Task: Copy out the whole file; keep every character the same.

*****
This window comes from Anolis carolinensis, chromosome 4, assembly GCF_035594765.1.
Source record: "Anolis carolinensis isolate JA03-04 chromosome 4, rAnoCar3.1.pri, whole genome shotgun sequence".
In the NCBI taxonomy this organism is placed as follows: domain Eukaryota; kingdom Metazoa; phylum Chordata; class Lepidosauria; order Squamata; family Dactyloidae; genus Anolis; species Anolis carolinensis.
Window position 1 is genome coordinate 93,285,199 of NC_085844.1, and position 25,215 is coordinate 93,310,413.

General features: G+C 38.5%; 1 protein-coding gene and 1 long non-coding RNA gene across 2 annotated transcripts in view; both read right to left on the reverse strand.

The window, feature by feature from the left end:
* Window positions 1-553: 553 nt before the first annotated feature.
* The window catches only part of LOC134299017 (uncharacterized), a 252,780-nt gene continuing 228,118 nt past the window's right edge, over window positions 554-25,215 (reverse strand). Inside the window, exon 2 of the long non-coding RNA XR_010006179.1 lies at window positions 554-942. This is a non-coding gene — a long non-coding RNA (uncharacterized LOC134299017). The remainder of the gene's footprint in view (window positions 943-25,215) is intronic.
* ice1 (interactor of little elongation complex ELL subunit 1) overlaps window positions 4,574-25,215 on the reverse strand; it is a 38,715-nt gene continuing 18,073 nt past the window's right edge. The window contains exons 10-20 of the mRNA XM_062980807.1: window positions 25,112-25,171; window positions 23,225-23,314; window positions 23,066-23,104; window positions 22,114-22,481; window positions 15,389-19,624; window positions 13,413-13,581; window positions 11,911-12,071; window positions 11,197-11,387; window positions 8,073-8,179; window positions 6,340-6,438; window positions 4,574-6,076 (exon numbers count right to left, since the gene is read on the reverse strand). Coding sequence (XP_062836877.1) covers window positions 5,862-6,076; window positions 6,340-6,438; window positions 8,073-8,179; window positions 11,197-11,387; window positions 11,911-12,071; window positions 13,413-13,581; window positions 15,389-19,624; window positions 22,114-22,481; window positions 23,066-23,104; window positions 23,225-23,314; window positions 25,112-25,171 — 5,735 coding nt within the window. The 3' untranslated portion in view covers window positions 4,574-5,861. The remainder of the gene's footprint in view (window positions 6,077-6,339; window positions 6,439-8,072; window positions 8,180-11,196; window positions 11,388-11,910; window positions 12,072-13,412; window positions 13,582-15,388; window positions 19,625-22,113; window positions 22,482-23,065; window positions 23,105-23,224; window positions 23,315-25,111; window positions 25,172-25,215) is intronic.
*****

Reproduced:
This window comes from Anolis carolinensis, chromosome 4, assembly GCF_035594765.1.
Source record: "Anolis carolinensis isolate JA03-04 chromosome 4, rAnoCar3.1.pri, whole genome shotgun sequence".
In the NCBI taxonomy this organism is placed as follows: domain Eukaryota; kingdom Metazoa; phylum Chordata; class Lepidosauria; order Squamata; family Dactyloidae; genus Anolis; species Anolis carolinensis.
Window position 1 is genome coordinate 93,285,199 of NC_085844.1, and position 25,215 is coordinate 93,310,413.

General features: G+C 38.5%; 1 protein-coding gene and 1 long non-coding RNA gene across 2 annotated transcripts in view; both read right to left on the reverse strand.

The window, feature by feature from the left end:
* Window positions 1-553: 553 nt before the first annotated feature.
* The window catches only part of LOC134299017 (uncharacterized), a 252,780-nt gene continuing 228,118 nt past the window's right edge, over window positions 554-25,215 (reverse strand). Inside the window, exon 2 of the long non-coding RNA XR_010006179.1 lies at window positions 554-942. This is a non-coding gene — a long non-coding RNA (uncharacterized LOC134299017). The remainder of the gene's footprint in view (window positions 943-25,215) is intronic.
* ice1 (interactor of little elongation complex ELL subunit 1) overlaps window positions 4,574-25,215 on the reverse strand; it is a 38,715-nt gene continuing 18,073 nt past the window's right edge. The window contains exons 10-20 of the mRNA XM_062980807.1: window positions 25,112-25,171; window positions 23,225-23,314; window positions 23,066-23,104; window positions 22,114-22,481; window positions 15,389-19,624; window positions 13,413-13,581; window positions 11,911-12,071; window positions 11,197-11,387; window positions 8,073-8,179; window positions 6,340-6,438; window positions 4,574-6,076 (exon numbers count right to left, since the gene is read on the reverse strand). Coding sequence (XP_062836877.1) covers window positions 5,862-6,076; window positions 6,340-6,438; window positions 8,073-8,179; window positions 11,197-11,387; window positions 11,911-12,071; window positions 13,413-13,581; window positions 15,389-19,624; window positions 22,114-22,481; window positions 23,066-23,104; window positions 23,225-23,314; window positions 25,112-25,171 — 5,735 coding nt within the window. The 3' untranslated portion in view covers window positions 4,574-5,861. The remainder of the gene's footprint in view (window positions 6,077-6,339; window positions 6,439-8,072; window positions 8,180-11,196; window positions 11,388-11,910; window positions 12,072-13,412; window positions 13,582-15,388; window positions 19,625-22,113; window positions 22,482-23,065; window positions 23,105-23,224; window positions 23,315-25,111; window positions 25,172-25,215) is intronic.